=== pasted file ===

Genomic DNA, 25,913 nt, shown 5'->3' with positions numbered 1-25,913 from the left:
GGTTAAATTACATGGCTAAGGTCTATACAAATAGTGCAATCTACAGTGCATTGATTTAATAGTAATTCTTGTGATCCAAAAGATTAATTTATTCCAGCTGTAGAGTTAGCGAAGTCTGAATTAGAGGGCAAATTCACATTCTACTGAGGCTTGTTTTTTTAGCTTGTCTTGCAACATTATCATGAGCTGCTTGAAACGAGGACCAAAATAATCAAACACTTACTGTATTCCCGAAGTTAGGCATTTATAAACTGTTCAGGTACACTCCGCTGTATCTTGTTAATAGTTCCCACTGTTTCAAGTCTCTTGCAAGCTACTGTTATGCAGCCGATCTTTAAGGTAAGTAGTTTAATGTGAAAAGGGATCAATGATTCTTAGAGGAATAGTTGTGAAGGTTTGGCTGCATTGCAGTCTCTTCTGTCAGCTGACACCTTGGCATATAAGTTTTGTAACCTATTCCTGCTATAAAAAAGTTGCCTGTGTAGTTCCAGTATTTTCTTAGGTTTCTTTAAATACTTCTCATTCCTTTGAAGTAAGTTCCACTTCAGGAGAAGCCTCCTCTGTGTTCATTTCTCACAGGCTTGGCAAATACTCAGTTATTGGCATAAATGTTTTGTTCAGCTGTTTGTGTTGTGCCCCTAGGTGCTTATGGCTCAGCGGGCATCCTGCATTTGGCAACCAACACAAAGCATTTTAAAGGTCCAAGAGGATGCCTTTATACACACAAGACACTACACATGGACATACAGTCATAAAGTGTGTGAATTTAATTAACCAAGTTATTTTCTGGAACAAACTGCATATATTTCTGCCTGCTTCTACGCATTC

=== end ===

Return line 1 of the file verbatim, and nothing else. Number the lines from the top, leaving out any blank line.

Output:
Genomic DNA, 25,913 nt, shown 5'->3' with positions numbered 1-25,913 from the left: